The Air Force shared a Facebook post for Pride Month on Tuesday honoring Tech Sgt. Leonard Matlovich, a Vietnam War veteran with a distinguished service record who the Air Force kicked out in 1975 after he came out as gay to his commanding officer.
The Facebook post makes no mention of the service ousting Matlovich, and instead focuses just on the airman’s role as being the first service member to publicly out himself for the sake of advancing the gay rights movement.
“Since Matlovich’s challenge in 1975, the military has come a long way in taking steps toward inclusivity,” the Air Force wrote in its post, referring to the 2011 repeal of Don’t Ask, Don’t Tell, the policy which forbade gay or lesbian men and women from serving publicly in the military.
“The all-volunteer force thrives when it is composed of diverse Americans who can meet the rigorous standards for military service, and an inclusive military strengthens our national security,” the Air Force continued, marking a shift in tone since Matlovich’s days in the service.
Born to a Catholic Air Force family in Savannah, Georgia, Matlovich grew up racist and homophobic, a “white racist … flag-waving patriot,” by his own admission. He followed his father’s footsteps into the Air Force in 1963 at the age of 19 and served three tours in Vietnam, where he earned a Bronze Star for killing two Viet Cong soldiers attacking his post while he was on sentry duty, according to the Washington Post. He later earned a Purple Heart for being wounded after stepping on a Viet Cong land mine.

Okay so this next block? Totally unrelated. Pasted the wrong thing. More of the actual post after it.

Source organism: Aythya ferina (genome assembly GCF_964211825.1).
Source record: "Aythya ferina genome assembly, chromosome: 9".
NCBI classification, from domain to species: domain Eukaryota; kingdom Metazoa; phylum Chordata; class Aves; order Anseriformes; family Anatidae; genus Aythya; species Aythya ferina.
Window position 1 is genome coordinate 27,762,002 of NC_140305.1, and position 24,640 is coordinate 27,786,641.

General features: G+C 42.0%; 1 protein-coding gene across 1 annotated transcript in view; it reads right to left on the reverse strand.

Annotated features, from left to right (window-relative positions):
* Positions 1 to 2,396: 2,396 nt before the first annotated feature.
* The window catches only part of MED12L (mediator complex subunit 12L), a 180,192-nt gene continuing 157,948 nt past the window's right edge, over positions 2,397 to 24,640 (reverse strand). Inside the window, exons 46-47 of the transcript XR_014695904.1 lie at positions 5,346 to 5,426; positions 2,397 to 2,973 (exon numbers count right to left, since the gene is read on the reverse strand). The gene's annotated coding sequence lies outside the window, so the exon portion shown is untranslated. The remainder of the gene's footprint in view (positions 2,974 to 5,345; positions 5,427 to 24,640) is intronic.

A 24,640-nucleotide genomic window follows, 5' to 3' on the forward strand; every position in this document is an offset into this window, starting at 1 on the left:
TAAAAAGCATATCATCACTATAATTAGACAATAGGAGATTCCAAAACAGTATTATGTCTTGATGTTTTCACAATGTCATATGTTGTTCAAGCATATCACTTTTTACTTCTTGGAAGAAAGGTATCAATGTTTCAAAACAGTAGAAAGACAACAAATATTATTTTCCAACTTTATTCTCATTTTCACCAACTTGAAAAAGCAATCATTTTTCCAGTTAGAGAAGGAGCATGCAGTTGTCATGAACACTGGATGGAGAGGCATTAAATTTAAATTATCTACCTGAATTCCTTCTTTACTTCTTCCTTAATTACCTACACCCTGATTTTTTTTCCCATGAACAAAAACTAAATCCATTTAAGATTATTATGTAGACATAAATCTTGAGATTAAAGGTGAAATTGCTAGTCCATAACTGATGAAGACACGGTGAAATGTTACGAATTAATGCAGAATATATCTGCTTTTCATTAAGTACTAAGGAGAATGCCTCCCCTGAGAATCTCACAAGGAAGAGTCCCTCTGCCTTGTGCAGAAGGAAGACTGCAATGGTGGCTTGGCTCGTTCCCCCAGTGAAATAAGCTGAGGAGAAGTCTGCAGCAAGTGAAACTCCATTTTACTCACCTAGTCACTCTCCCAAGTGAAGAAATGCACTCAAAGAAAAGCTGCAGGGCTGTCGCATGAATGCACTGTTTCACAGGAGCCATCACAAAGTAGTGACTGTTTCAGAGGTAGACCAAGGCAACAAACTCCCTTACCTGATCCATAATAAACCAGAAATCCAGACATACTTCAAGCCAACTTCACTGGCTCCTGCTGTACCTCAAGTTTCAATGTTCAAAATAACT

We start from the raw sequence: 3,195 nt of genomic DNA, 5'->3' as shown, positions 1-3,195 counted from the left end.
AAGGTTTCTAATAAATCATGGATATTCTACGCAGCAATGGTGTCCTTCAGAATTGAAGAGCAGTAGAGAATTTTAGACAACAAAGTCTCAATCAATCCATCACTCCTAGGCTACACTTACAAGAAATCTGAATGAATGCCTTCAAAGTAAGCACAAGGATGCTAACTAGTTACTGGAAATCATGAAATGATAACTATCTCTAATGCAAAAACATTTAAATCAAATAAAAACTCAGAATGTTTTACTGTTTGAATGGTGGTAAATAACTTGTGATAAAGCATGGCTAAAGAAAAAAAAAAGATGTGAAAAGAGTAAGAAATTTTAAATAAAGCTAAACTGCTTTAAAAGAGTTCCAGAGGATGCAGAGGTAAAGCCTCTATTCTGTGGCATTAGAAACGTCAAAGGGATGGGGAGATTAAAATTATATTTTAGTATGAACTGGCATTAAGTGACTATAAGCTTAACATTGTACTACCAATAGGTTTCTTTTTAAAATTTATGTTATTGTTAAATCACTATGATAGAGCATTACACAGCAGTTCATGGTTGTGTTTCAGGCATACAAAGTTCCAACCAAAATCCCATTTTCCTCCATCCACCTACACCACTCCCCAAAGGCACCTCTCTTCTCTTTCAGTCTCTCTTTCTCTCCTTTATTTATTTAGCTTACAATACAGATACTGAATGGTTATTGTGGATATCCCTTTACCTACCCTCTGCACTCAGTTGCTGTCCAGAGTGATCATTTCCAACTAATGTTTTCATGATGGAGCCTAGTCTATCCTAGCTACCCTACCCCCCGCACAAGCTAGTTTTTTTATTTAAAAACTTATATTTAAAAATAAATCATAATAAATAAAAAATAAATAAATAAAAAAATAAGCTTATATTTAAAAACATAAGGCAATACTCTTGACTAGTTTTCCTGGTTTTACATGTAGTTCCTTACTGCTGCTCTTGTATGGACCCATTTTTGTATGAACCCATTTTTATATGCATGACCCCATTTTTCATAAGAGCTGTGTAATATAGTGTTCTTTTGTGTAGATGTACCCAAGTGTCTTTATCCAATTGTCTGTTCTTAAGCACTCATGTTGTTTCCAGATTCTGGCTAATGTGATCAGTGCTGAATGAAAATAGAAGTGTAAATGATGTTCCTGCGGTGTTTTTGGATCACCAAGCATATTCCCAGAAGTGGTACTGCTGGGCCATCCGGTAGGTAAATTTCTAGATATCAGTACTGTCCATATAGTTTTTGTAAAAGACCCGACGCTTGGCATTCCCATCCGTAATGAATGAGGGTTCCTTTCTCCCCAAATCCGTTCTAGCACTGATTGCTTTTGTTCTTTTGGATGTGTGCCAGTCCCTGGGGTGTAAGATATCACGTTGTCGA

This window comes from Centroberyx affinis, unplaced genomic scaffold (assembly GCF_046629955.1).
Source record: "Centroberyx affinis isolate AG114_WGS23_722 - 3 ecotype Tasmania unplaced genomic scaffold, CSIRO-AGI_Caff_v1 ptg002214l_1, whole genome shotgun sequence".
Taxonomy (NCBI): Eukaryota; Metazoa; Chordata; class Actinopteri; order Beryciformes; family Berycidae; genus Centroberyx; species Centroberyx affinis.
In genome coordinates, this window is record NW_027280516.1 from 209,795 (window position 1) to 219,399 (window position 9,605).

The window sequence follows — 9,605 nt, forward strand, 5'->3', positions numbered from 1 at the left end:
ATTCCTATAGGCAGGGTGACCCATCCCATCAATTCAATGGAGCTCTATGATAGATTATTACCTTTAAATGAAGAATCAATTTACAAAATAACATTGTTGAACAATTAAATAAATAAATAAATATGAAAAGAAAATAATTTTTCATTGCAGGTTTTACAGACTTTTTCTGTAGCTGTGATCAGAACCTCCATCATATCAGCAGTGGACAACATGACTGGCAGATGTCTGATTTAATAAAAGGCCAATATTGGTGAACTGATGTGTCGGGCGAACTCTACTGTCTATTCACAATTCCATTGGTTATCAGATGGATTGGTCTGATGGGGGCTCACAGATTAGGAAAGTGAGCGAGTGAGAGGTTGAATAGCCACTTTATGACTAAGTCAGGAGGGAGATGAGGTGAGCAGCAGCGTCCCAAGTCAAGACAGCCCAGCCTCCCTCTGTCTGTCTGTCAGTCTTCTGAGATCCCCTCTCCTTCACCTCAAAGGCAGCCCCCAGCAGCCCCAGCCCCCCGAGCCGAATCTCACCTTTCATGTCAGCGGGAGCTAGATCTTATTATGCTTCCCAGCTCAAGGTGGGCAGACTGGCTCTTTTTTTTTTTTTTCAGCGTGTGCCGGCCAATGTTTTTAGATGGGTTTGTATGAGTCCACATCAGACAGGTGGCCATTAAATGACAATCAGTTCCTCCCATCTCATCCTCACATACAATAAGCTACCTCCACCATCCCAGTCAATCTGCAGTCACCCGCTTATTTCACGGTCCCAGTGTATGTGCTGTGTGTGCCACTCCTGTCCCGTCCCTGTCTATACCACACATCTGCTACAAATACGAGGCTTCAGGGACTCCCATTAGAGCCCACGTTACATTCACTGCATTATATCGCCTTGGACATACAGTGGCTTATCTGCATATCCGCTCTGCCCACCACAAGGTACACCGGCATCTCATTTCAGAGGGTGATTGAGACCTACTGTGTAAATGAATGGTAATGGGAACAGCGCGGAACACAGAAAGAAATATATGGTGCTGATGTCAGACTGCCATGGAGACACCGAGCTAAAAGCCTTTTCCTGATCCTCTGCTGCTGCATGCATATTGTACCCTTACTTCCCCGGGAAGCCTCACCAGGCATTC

“I had to prove that I was just as masculine as the next man. I felt Vietnam would do this for me,” he said, according to the 2007 book Ask and Tell: Gay and Lesbian Veterans Speak Out.
Despite being outwardly homophobic, Matlovich always knew he was gay, according to the New York Times. Over time, his bias against homosexuals began to fade after he recognized his bias against African-Americans, who he found himself serving alongside and taking orders from during his time in the Air Force.
“One stereotype after another stereotype started to crumble,” he told The New York Times.
Though it was unclear what Matlovich’s job in the Air Force was while in Vietnam, while based in Fort Walton Beach, Florida, he became a race relations instructor to help ease racial tensions in the Air Force. He started going to gay bars in Pensacola, slept with a man for the first time, came out to several of his friends, and learned more about the still-nascent gay rights movement.
A turning point came in 1974, when Matlovich read an article in Air Force Times about the gay rights activist Frank Kameny (who was honored in a Google Doodle earlier this week). Kameny was looking for a test case to challenge the military’s ban on gays, and Matlovich stepped up to take it on. It would likely mean sacrificing his military career, but it was a risk the airman was willing to take.
“He … was the epitome of a perfect soldier, one of those people that stuck his neck out, and he was proud to be the person to challenge that law,” Jeff Dupre, a longtime friend of Matlovich, told NPR in 2015.
In March, 1975, the airman hand-delivered a coming-out letter to his commanding officer at Langley Air Force Base, Virginia.